marketing | July 16, 2012

Rob Walker's Significant Objects: How Storytelling Adds Value

Significant Objects, an eBay art experiment by Lavin’s Rob Walker, earned deafening buzz in marketing circles for showing the (monetary) value that a great story can add to an otherwise ordinary object. In the book Significant Objects, co-authored with Joshua Glenn, Walker presents a stunning mediation on the value of narrative. Rob Walker, who contributes to The New York Times Magazine, Design Observer, and The Atlantic, speaks often on the intricate relationship between people, corporations, and the consumer goods that pass between them.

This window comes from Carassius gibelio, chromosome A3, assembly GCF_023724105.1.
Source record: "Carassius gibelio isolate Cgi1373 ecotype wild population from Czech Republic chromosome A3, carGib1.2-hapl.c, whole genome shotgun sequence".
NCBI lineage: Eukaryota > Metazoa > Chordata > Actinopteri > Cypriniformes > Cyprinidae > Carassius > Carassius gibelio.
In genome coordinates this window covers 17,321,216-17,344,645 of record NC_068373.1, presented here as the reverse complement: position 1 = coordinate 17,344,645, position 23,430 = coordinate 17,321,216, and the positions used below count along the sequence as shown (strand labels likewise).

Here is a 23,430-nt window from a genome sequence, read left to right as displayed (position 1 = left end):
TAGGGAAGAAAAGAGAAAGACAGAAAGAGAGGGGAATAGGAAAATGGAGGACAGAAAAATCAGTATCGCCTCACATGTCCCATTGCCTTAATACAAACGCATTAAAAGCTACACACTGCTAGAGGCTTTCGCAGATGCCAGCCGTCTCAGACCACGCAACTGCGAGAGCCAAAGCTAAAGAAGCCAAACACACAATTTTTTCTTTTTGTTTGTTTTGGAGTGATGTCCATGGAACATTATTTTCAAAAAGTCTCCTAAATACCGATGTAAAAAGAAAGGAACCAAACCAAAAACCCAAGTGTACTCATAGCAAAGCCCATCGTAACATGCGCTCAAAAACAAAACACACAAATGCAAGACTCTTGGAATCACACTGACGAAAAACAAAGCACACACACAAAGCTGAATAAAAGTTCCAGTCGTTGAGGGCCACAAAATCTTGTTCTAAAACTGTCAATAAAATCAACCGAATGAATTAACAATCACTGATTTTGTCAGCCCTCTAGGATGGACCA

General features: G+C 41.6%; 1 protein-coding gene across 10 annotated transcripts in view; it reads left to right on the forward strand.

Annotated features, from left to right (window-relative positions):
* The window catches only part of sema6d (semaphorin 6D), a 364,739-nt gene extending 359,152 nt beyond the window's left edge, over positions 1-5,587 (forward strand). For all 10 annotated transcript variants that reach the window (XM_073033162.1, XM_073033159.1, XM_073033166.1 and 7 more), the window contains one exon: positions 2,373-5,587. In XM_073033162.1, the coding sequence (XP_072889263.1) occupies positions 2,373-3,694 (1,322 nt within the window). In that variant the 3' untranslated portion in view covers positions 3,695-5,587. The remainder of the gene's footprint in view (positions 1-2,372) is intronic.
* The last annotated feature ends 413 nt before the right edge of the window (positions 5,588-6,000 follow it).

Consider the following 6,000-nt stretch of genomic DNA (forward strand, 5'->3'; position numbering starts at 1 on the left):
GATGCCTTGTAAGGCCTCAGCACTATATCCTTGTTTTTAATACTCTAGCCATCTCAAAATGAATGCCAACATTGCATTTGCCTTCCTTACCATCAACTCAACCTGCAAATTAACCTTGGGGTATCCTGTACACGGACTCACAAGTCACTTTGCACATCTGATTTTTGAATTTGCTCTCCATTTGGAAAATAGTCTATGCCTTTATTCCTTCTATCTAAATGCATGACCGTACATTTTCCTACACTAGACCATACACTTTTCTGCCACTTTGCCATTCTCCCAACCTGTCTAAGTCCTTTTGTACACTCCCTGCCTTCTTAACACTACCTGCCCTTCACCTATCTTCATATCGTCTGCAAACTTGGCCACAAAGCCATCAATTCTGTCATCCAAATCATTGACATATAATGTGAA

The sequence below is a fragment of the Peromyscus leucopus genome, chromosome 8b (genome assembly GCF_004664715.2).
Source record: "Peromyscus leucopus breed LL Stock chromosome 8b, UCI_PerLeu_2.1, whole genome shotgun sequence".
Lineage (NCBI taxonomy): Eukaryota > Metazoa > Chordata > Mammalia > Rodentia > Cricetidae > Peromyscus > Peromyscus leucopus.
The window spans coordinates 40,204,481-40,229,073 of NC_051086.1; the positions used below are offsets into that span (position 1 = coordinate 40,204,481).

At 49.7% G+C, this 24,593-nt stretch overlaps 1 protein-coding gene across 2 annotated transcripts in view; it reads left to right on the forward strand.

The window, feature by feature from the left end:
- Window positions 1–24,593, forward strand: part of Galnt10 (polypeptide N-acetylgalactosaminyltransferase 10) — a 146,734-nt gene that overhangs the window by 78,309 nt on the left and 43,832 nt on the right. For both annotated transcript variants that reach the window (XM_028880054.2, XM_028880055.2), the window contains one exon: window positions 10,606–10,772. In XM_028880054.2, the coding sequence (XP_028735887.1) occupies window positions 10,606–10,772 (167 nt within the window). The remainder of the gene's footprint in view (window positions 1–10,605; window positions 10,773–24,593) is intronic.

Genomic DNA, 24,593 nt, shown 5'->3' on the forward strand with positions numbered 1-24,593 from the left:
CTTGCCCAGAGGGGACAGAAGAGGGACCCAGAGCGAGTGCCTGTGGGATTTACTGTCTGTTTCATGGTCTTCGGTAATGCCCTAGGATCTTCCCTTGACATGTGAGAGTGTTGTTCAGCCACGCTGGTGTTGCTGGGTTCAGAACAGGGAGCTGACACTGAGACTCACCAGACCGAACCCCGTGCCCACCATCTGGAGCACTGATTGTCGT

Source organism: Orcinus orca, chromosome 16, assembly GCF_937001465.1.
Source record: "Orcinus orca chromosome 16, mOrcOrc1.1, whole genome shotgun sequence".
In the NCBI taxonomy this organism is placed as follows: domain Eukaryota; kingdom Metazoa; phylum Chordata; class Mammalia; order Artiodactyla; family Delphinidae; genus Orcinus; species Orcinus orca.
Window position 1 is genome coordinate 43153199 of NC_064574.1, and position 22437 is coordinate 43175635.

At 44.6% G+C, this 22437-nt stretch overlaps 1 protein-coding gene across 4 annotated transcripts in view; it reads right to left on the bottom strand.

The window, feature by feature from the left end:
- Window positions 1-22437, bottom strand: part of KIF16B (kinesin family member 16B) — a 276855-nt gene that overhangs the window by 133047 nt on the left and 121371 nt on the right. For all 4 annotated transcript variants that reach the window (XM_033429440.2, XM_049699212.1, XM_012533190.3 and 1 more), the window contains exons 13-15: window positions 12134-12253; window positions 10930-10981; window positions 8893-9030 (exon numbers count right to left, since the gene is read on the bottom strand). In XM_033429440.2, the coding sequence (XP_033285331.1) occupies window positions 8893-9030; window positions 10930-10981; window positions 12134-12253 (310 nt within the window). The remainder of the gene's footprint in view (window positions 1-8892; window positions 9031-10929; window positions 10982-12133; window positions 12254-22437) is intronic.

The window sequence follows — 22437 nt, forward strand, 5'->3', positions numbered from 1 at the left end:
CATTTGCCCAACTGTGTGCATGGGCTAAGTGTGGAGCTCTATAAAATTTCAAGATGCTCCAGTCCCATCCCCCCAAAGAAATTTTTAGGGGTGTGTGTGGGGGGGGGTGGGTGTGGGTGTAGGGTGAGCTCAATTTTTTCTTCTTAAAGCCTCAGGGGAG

Here’s more about Significant Objects:

Can a great story transform a worthless trinket into a significant object? The Significant Objects project set out to answer that question once and for all, by recruiting a highly impressive crew of creative writers to invent stories about an unimpressive menagerie of items rescued from thrift stores and yard sales.

That secondhand flotsam definitely becomes more valuable: sold on eBay, objects originally picked up for a buck or so sold for thousands of dollars in total — making the project a sensation in the literary blogosphere along the way.

But something else happened, too: The stories created were astonishing, a cavalcade of surprising responses to the challenge of manufacturing significance. Who would have believed that random junk could inspire so much imagination?